The Heat is On
We decided to push for a long day from Arlington to Umatilla, and we had typical fall weather the whole day. Low visibility and spitting rain for the whole trip, reducing visibility to less than a mile regularly.
We sailed Enfin with navigation lights on -per the rules- and even at noon the dark skies made it look like dusk. Inside Enfin we had the lights fully on, just like at night.
With cold rain, we cocooned ourselves in Enfin's pilothouse, switching the heater on for the first time this season, outside of the earlier tests we'd done. Warm air gently blew from all vents, making for a great contrast to the outside.
Enfin's heating system can be heated by the engine when the boat is running, in effect getting energy that would otherwise be wasted from the hot engine. Th heat is recovered and transferred to a heating loop that runs around the whole boat.
It's a great comfort to be sailing in cold rainy weather while wearing pajamas, or shorts and T-Shirts. Something this ex-sailor does enjoy a lot more than I expected.
The passage was uneventful but the low visibility meant I had to keep and extra sharp eye to spot buoys, markers and traffic. An interesting find is that although our chart plotter doesn't show chart details anymore (no inland chart coverage), it still displays AIS traffic.
By law all commercial traffic must broadcast Automated Information System (AIS) data that then can be displayed on special receivers to show a vector of the target's name, speed, bearing, closest point of approach (CPA), time to CPA and more. It's very useful for commercial traffic though the recent reduction in price has allowed even small yachts to carry similar systems. I tend to think AIS gets "polluted" by irrelevant info from a small 8m boat doing its thing so much prefer leaving it to filter by larger size when possible.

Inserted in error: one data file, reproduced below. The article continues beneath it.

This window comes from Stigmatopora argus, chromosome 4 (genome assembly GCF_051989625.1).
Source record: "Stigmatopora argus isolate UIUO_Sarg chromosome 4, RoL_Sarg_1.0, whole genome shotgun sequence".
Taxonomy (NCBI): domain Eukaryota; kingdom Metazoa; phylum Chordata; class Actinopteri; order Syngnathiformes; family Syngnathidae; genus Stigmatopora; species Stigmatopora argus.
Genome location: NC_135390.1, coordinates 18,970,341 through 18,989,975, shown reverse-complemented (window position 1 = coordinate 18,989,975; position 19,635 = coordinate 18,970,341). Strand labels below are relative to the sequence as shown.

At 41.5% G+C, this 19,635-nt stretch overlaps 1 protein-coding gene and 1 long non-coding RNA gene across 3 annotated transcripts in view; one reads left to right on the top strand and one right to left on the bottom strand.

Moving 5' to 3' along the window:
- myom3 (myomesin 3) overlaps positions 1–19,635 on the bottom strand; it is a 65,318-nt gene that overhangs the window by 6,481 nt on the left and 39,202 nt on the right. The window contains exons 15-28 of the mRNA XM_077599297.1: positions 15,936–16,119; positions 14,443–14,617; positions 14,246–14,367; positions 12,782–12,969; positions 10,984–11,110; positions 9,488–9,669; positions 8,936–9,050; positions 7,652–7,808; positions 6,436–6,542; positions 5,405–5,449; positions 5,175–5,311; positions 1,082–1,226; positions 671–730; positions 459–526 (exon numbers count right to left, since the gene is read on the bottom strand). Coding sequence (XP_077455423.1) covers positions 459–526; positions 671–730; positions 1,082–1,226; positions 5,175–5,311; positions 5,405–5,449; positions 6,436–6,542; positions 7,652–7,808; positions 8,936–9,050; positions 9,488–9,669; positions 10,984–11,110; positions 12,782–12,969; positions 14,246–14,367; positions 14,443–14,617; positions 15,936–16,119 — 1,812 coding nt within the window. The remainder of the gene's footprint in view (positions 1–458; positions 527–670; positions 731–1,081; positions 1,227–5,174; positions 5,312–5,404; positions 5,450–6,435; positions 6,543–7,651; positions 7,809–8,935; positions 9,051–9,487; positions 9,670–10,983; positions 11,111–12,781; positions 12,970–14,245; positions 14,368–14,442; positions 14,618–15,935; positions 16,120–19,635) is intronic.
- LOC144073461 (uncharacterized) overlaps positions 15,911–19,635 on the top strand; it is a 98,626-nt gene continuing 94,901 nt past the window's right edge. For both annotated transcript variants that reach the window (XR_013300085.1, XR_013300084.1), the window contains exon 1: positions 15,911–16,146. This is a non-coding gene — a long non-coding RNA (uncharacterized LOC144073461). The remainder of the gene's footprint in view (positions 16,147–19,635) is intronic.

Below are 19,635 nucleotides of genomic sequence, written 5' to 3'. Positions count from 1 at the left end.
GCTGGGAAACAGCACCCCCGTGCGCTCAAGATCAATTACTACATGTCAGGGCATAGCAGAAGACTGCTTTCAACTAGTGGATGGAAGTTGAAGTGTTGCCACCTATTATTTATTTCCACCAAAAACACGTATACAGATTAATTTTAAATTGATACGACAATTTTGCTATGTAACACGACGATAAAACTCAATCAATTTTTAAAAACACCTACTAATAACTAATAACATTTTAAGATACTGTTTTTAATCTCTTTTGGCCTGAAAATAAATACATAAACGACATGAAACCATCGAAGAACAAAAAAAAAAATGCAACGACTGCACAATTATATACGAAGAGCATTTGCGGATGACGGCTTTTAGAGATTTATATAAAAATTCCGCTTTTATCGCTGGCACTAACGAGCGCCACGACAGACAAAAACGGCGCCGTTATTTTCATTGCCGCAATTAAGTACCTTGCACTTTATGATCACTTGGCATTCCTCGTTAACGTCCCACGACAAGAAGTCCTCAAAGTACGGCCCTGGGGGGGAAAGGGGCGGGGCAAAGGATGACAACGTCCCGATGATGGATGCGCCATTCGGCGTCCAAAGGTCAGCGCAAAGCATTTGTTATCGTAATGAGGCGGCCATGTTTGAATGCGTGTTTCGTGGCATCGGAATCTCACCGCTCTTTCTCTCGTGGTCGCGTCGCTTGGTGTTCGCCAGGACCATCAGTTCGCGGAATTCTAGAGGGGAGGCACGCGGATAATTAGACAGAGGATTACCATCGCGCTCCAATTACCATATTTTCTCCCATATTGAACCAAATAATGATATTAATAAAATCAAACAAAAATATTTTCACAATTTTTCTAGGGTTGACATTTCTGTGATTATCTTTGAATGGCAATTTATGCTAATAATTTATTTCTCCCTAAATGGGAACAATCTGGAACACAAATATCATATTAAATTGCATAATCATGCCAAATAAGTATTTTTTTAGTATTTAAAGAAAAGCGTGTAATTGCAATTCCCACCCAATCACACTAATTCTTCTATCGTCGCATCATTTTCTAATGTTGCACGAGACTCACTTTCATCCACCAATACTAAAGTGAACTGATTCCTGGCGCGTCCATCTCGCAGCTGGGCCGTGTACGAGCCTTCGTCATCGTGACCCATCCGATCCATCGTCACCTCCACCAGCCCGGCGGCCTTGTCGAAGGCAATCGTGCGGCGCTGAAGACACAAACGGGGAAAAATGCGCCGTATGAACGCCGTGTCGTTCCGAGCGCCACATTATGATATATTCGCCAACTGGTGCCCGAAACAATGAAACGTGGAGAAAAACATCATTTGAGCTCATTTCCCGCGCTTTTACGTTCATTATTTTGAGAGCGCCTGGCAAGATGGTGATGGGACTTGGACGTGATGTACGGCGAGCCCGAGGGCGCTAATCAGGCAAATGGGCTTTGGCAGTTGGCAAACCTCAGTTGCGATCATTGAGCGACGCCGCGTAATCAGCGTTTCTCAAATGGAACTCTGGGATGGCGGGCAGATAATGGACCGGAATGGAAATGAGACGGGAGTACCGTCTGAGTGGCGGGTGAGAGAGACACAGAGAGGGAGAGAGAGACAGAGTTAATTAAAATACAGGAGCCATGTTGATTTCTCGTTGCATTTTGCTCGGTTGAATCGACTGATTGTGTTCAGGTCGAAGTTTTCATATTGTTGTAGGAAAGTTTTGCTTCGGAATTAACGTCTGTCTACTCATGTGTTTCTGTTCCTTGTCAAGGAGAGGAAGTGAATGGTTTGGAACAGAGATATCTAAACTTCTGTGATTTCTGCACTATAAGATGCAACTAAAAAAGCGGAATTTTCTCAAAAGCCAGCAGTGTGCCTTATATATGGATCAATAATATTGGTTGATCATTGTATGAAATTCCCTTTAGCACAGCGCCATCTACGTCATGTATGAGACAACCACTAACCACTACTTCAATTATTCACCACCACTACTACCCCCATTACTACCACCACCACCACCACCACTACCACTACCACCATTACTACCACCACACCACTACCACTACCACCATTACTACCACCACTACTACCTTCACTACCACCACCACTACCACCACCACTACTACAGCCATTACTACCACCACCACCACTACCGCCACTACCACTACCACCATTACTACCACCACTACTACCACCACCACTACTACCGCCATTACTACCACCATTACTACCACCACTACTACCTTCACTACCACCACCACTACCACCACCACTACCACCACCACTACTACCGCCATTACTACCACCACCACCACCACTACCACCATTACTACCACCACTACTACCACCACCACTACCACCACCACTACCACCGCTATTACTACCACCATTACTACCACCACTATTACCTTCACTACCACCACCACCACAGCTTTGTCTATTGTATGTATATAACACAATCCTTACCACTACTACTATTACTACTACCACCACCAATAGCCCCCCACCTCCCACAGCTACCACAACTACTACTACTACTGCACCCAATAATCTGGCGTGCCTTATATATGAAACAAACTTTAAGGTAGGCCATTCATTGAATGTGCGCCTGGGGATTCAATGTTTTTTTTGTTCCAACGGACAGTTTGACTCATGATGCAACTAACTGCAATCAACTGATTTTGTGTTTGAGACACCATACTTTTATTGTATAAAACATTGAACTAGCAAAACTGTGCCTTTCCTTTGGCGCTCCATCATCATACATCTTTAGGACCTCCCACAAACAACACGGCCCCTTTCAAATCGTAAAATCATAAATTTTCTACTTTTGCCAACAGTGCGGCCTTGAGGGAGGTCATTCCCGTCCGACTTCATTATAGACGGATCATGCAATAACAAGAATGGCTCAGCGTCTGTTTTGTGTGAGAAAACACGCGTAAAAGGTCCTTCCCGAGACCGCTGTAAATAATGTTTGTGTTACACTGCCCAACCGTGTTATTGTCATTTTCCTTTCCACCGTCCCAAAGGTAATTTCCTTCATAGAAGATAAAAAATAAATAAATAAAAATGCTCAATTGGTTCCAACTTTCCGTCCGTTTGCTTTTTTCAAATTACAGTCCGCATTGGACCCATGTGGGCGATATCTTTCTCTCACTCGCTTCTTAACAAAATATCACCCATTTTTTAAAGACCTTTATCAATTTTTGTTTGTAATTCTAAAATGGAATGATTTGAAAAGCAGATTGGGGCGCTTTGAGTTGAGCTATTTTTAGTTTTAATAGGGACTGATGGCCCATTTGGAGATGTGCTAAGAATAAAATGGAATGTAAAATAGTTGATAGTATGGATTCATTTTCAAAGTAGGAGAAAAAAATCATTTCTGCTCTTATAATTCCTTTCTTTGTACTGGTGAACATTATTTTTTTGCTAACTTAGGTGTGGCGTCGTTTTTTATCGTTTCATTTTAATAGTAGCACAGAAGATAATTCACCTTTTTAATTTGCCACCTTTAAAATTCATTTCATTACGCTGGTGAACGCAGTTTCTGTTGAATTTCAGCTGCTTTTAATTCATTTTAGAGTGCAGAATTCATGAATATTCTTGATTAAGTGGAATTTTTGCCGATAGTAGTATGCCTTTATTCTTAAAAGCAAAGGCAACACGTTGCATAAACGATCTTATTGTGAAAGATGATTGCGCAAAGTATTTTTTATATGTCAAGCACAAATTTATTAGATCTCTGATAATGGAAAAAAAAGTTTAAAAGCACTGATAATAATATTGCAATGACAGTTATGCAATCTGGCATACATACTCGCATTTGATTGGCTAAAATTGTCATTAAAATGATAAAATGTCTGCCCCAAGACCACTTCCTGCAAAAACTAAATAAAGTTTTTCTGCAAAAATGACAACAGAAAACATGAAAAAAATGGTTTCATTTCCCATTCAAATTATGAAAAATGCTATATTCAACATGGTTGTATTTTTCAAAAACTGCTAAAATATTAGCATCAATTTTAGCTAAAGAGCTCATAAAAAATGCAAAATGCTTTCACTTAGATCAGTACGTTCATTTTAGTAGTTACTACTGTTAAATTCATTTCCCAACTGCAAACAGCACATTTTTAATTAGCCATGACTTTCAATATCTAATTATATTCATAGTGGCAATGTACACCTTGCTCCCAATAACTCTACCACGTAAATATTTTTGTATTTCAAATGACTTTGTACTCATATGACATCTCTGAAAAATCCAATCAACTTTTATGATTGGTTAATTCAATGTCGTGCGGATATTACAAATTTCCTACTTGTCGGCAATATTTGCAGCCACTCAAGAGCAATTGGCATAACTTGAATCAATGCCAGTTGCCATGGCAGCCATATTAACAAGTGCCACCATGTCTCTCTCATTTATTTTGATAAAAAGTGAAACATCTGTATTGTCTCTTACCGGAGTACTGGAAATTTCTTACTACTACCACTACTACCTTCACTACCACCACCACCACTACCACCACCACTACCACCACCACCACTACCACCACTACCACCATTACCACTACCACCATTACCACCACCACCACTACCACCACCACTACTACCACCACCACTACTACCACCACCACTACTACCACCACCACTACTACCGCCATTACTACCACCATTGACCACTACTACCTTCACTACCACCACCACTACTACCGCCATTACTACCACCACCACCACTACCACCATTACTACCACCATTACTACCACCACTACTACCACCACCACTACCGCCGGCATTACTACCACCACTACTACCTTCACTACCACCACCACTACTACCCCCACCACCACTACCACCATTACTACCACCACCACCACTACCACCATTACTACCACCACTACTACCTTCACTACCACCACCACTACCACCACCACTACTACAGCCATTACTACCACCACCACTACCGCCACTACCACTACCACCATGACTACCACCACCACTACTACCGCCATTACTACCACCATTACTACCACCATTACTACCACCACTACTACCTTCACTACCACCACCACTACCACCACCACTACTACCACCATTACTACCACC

We arrived in Umatilla just before sunset, and despite all guides saying there were guest docks, we couldn't find any. Access to shore from all docks was closed by locked gates, which obviously wouldn't work for us since we need to take Princess ashore regularly.
A phone number to call yielded no answer, so we docked at the only place we could: The fuel dock with prominent signs saying no to do that and not to stay longer than 2 hours. We'd tried doing it the right way, so we figured we'd sort things out in the morning with the port.
During our walk we saw that big festivities were scheduled for tomorrow -11th September- with over 100 veterans going fishing on many small boats. The worse part for our retired selves was that they would likely start their fishing and associated noise at 06:30 in the morning. We elected to go to bed early, and true to form the ex-militaries started showing up at 06:30, then promptly did nothing for a couple hours until they set sail for fishing around 08:30. It reminded me of my own time in the Navy: Wake up early and wait!
Before calling it a night we had gone for a long walk around the neighborhood. The old downtown seemed too far away to be easily reached, and the local area had little of interest, save for some nice green grass for Princess.
A port representative of some sort did show up in the morning, and promptly informed us we shouldn't stay at the fuel dock (which fuel pump was marked as being not in service!) but offered no alternative. I explained that no one answered the listed phone number, which got me a blank stare, then I offered to pay for our night, which got me a shrug. The lady then promptly left and was never to be seen again. We didn't pay anything, which seemed like the correct price for a dirty rickety wooden dock with no electricity and no water.
In the morning, after Princess' walk, I called McNary Lock on VHF 14 and they said upriver recreational boats had an opening at 09:00 so we left in time for that transit, leaving Umatilla behind. Considering how friendly other places have been, I doubt we'll be back.